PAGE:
Choosing Your Game
Aug 13, 2014
Kris Jonasson (British Columbia Golf)
Terms such as “double black diamond” warn the less experienced skier that this particular run may not be pleasant; while “bunny slope” resonates with the beginner. Even the name of the Grouse Grind suggests a difficult hike; while “meadows trail” suggests it’s appropriate for all and “promenade walk” sounds pretty darn inviting.
Written descriptions like the ones above give a clue to skiers and hikers as to what their experience might be and are easily understood prior to choosing the selection of route or trail. Why doesn’t golf have the same type of ranking system?
The answer is "we do", and its actually much more descriptive. Regrettably most golfers only use half the formula, and don’t take advantage of options to maximize enjoyment, regardless of the choice made.
How often have you stood on the tee at a new course and have a member in the group say, “Lets play the green tees, its only 6400 yards” or “We can’t play the white tees, its only 5900 yards”. The debate begins and ends with the yardage.
To fully enjoy a golf experience everyone should look at the yardage but also know and understand the significance of the assigned slope rating. In many instances it might be even better if the yardage was left out of the discussion and only the slope rating was debated.
To put it simply, a golf course with a slope rating of 113, is roughly 6000 yards long for men (shorter for women), that does not have much in the way of hazards, difficult rough, undulating, speedy greens, out of bounds or places in which a ball can go missing in action. A lower slope rating indicates the course is easier (and for many, more enjoyable) while a higher rating means the course is more difficult, regardless of the yardage.
To use the analogy of ski hills, a slope rating less that 113 equals a bunny run, 113 to 125 is an intermediate run, 126 to 130, advanced intermediate run and above 130, expert run.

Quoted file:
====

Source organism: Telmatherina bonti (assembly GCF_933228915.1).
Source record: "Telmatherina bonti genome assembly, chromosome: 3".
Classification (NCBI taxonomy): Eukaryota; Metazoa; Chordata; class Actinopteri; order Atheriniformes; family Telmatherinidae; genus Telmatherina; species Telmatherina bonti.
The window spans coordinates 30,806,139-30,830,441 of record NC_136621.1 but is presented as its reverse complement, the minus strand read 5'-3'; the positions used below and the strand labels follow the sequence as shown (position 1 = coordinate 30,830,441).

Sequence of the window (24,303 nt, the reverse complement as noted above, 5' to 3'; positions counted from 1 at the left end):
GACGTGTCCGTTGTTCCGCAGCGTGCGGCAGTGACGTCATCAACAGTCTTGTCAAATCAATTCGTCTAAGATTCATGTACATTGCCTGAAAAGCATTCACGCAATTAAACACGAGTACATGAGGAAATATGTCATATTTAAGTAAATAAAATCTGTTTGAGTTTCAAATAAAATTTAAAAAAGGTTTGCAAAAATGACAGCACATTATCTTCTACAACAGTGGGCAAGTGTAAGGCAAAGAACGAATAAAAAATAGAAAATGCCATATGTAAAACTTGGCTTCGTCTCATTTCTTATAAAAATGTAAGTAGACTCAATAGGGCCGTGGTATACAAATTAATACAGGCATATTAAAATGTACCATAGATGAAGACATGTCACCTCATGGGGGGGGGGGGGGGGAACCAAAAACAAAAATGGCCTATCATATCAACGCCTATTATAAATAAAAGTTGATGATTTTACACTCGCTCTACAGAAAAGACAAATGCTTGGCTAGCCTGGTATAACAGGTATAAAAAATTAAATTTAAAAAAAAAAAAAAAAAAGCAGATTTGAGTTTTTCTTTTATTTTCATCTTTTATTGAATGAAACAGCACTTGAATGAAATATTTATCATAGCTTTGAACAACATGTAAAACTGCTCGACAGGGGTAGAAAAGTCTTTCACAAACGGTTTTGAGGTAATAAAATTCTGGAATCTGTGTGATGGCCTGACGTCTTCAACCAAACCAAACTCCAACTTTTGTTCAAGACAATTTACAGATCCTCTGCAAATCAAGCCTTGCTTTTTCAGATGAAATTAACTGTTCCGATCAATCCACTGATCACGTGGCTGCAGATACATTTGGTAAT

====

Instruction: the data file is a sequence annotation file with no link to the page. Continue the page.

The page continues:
Golf does have a good ranking system that will help us all determine how to get the most out of our experience on the course.
There is, however, a third component that makes our ranking system the best. All we have to do is match the slope rating to the scoring system and we can get the most pleasure out of every round we play.
In my case, I am quite content to play stroke play on any course with a slope rating of 125 or less. The slope rating won’t affect how many times I three putt or cold top a fairway wood, but it will reflect a reduction in strokes taken due to penalties. Generally, unless I played horribly, I will be quite content with the score I shoot.
When the slope rating is between 123 and 130 I might consider playing match play. If I have a bad hole I have only lost that hole and can move on to the next one. At anything over 130 I will play stableford. My day will not be defined by the huge number I might take on one or more holes.
My advice is look at the slope rating first, choose the scoring system you like for the slope rating chosen and finally if you must, look at the yardage from the tees you choose. I bet you will increase your enjoyment.